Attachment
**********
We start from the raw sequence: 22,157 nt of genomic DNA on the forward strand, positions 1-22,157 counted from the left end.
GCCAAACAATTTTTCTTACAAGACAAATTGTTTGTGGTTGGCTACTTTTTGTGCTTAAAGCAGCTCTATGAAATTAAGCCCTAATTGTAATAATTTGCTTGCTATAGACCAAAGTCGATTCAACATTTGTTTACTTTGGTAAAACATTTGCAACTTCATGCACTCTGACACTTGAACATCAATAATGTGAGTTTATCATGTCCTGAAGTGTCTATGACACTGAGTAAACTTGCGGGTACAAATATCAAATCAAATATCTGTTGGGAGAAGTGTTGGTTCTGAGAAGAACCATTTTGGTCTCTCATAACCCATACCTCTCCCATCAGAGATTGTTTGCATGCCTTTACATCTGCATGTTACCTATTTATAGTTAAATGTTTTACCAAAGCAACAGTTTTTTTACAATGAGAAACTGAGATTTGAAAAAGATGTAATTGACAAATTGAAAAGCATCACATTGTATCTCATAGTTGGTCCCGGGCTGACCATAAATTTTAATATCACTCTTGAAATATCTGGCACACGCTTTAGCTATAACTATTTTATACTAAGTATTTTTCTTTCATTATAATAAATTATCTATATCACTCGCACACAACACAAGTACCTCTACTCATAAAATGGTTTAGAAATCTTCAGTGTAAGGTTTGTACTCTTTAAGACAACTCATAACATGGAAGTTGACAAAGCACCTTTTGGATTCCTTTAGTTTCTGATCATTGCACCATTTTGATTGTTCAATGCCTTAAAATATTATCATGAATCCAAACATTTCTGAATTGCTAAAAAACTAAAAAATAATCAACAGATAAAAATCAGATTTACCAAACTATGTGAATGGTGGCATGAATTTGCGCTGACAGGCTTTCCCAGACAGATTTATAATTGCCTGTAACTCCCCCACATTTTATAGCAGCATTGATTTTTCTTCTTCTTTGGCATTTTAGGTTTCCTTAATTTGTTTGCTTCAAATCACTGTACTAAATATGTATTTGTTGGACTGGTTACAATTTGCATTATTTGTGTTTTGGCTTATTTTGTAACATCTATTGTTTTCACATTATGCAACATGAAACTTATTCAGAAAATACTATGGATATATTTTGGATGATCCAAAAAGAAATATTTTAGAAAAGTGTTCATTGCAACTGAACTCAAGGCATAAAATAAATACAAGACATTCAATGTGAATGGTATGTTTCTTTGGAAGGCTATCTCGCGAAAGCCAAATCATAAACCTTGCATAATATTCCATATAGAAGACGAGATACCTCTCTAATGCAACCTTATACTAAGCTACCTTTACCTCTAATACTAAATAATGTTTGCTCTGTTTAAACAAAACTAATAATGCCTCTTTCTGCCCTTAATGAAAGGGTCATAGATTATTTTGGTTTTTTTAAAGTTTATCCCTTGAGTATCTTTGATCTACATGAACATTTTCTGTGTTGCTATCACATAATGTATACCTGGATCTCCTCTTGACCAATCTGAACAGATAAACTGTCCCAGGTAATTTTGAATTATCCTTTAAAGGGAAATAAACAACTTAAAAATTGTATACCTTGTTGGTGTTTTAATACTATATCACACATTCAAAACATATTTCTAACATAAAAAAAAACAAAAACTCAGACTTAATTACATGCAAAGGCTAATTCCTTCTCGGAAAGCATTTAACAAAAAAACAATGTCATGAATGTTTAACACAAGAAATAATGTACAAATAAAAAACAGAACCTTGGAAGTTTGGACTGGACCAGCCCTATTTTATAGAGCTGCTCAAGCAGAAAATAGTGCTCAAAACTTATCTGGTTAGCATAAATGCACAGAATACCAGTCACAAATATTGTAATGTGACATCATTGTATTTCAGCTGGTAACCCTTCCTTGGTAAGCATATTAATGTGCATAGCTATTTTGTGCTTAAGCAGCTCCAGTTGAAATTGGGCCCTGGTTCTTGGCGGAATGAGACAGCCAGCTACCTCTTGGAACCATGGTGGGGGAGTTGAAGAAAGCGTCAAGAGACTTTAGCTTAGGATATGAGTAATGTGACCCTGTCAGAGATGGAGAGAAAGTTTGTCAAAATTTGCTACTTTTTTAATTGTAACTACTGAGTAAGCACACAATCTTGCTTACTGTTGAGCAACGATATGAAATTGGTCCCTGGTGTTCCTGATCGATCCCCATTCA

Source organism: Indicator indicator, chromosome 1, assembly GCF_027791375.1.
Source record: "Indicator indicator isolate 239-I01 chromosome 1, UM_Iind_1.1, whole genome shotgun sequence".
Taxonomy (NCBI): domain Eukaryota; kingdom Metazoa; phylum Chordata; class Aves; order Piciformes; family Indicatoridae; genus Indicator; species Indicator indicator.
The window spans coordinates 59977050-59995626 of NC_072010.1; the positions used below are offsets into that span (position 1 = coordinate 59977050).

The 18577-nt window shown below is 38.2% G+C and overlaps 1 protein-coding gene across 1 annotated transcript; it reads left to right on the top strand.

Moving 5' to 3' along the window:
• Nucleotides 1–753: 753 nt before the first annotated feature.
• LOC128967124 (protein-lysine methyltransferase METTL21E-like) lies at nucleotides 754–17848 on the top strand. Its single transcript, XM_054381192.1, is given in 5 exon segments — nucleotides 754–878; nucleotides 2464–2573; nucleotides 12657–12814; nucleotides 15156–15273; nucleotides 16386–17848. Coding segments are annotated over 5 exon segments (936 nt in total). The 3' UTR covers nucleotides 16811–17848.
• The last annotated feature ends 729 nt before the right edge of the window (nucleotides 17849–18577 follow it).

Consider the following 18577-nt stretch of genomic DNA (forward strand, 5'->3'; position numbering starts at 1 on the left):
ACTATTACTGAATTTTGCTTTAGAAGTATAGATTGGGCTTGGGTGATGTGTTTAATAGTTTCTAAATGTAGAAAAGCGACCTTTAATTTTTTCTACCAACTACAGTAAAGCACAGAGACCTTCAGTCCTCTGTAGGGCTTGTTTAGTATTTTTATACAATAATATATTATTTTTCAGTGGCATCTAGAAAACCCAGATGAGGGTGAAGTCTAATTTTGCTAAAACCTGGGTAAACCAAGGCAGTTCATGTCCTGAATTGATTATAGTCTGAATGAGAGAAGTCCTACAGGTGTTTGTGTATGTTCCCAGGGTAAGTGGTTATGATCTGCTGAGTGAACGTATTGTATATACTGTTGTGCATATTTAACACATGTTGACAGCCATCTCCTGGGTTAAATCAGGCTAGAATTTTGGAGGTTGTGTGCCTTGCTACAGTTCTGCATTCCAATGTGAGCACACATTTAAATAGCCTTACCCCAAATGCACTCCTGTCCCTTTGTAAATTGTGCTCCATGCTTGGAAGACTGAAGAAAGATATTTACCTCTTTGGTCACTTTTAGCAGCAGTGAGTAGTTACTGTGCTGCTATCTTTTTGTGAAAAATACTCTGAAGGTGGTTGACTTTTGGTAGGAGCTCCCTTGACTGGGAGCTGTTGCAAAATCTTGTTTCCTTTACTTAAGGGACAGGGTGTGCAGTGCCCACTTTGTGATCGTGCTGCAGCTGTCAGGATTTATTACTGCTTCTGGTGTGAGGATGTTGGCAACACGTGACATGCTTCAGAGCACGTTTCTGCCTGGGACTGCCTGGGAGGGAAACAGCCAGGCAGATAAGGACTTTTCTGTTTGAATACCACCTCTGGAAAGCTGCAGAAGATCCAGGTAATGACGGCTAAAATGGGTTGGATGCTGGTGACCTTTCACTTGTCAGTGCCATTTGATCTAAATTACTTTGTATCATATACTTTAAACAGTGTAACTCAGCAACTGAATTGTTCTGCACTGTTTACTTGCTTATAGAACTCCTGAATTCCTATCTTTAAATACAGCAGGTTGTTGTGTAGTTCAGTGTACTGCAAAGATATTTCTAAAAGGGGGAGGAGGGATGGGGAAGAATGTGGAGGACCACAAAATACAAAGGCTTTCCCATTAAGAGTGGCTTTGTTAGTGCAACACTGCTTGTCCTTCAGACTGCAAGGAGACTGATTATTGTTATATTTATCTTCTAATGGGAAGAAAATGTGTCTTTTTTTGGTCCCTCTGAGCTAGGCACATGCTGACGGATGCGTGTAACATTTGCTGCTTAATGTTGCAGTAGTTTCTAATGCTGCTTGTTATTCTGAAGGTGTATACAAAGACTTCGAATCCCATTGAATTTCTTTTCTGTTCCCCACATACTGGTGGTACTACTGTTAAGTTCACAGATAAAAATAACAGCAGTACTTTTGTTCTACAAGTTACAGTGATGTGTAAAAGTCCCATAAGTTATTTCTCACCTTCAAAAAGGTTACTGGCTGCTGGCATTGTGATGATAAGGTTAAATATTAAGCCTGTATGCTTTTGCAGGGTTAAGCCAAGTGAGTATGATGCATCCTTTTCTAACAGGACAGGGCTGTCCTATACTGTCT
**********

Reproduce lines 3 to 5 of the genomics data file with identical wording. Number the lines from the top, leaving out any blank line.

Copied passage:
Source organism: Indicator indicator, chromosome 1, assembly GCF_027791375.1.
Source record: "Indicator indicator isolate 239-I01 chromosome 1, UM_Iind_1.1, whole genome shotgun sequence".
Taxonomy (NCBI): domain Eukaryota; kingdom Metazoa; phylum Chordata; class Aves; order Piciformes; family Indicatoridae; genus Indicator; species Indicator indicator.